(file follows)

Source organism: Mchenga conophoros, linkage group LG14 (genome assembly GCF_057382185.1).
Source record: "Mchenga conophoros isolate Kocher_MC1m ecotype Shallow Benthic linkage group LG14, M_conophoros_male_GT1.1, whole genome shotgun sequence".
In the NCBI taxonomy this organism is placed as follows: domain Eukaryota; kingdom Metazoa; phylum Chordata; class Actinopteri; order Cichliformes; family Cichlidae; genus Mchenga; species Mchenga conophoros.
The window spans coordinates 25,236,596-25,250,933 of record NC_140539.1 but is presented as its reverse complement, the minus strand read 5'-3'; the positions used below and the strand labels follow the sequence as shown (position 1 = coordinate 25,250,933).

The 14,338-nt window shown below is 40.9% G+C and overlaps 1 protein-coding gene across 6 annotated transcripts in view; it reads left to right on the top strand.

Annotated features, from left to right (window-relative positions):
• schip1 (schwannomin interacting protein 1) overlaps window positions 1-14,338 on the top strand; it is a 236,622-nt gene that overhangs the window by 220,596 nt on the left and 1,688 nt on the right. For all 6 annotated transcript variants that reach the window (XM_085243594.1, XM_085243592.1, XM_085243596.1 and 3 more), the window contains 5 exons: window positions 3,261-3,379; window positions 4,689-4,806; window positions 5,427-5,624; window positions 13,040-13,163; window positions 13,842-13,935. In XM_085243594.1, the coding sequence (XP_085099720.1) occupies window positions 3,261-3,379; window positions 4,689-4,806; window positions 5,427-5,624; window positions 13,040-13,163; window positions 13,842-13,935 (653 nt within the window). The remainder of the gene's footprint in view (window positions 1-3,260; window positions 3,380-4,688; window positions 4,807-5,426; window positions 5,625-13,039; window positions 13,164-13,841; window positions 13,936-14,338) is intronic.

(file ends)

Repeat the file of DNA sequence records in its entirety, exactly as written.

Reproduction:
Source organism: Mchenga conophoros, linkage group LG14 (genome assembly GCF_057382185.1).
Source record: "Mchenga conophoros isolate Kocher_MC1m ecotype Shallow Benthic linkage group LG14, M_conophoros_male_GT1.1, whole genome shotgun sequence".
In the NCBI taxonomy this organism is placed as follows: domain Eukaryota; kingdom Metazoa; phylum Chordata; class Actinopteri; order Cichliformes; family Cichlidae; genus Mchenga; species Mchenga conophoros.
The window spans coordinates 25,236,596-25,250,933 of record NC_140539.1 but is presented as its reverse complement, the minus strand read 5'-3'; the positions used below and the strand labels follow the sequence as shown (position 1 = coordinate 25,250,933).

The 14,338-nt window shown below is 40.9% G+C and overlaps 1 protein-coding gene across 6 annotated transcripts in view; it reads left to right on the top strand.

Annotated features, from left to right (window-relative positions):
• schip1 (schwannomin interacting protein 1) overlaps window positions 1-14,338 on the top strand; it is a 236,622-nt gene that overhangs the window by 220,596 nt on the left and 1,688 nt on the right. For all 6 annotated transcript variants that reach the window (XM_085243594.1, XM_085243592.1, XM_085243596.1 and 3 more), the window contains 5 exons: window positions 3,261-3,379; window positions 4,689-4,806; window positions 5,427-5,624; window positions 13,040-13,163; window positions 13,842-13,935. In XM_085243594.1, the coding sequence (XP_085099720.1) occupies window positions 3,261-3,379; window positions 4,689-4,806; window positions 5,427-5,624; window positions 13,040-13,163; window positions 13,842-13,935 (653 nt within the window). The remainder of the gene's footprint in view (window positions 1-3,260; window positions 3,380-4,688; window positions 4,807-5,426; window positions 5,625-13,039; window positions 13,164-13,841; window positions 13,936-14,338) is intronic.